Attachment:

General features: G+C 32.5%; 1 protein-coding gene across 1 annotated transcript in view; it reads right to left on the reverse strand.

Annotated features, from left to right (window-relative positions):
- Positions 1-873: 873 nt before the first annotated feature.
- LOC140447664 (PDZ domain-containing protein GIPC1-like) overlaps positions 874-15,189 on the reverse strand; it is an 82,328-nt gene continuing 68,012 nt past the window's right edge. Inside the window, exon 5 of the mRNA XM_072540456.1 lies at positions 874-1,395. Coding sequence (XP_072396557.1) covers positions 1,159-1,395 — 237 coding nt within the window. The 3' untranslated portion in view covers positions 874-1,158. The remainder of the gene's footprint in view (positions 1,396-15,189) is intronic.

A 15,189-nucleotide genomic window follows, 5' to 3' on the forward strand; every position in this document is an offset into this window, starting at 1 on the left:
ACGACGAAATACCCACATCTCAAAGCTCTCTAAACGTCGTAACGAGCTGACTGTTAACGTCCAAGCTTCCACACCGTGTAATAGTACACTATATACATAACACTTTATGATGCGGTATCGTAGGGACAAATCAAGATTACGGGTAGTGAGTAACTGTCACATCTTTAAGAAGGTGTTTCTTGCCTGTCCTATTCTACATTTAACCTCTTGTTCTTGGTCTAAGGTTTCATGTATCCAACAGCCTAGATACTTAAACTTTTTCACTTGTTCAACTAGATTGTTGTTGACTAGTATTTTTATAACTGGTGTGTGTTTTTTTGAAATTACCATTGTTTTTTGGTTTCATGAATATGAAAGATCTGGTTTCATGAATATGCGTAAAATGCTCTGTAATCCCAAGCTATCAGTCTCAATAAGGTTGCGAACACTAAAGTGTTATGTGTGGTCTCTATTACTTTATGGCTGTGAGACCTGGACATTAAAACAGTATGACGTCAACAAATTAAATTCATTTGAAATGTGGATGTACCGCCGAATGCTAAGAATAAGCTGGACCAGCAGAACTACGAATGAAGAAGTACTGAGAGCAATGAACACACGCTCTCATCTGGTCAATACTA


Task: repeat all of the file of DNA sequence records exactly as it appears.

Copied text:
General features: G+C 32.5%; 1 protein-coding gene across 1 annotated transcript in view; it reads right to left on the reverse strand.

Annotated features, from left to right (window-relative positions):
- Positions 1-873: 873 nt before the first annotated feature.
- LOC140447664 (PDZ domain-containing protein GIPC1-like) overlaps positions 874-15,189 on the reverse strand; it is an 82,328-nt gene continuing 68,012 nt past the window's right edge. Inside the window, exon 5 of the mRNA XM_072540456.1 lies at positions 874-1,395. Coding sequence (XP_072396557.1) covers positions 1,159-1,395 — 237 coding nt within the window. The 3' untranslated portion in view covers positions 874-1,158. The remainder of the gene's footprint in view (positions 1,396-15,189) is intronic.

A 15,189-nucleotide genomic window follows, 5' to 3' on the forward strand; every position in this document is an offset into this window, starting at 1 on the left:
ACGACGAAATACCCACATCTCAAAGCTCTCTAAACGTCGTAACGAGCTGACTGTTAACGTCCAAGCTTCCACACCGTGTAATAGTACACTATATACATAACACTTTATGATGCGGTATCGTAGGGACAAATCAAGATTACGGGTAGTGAGTAACTGTCACATCTTTAAGAAGGTGTTTCTTGCCTGTCCTATTCTACATTTAACCTCTTGTTCTTGGTCTAAGGTTTCATGTATCCAACAGCCTAGATACTTAAACTTTTTCACTTGTTCAACTAGATTGTTGTTGACTAGTATTTTTATAACTGGTGTGTGTTTTTTTGAAATTACCATTGTTTTTTGGTTTCATGAATATGAAAGATCTGGTTTCATGAATATGCGTAAAATGCTCTGTAATCCCAAGCTATCAGTCTCAATAAGGTTGCGAACACTAAAGTGTTATGTGTGGTCTCTATTACTTTATGGCTGTGAGACCTGGACATTAAAACAGTATGACGTCAACAAATTAAATTCATTTGAAATGTGGATGTACCGCCGAATGCTAAGAATAAGCTGGACCAGCAGAACTACGAATGAAGAAGTACTGAGAGCAATGAACACACGCTCTCATCTGGTCAATACTA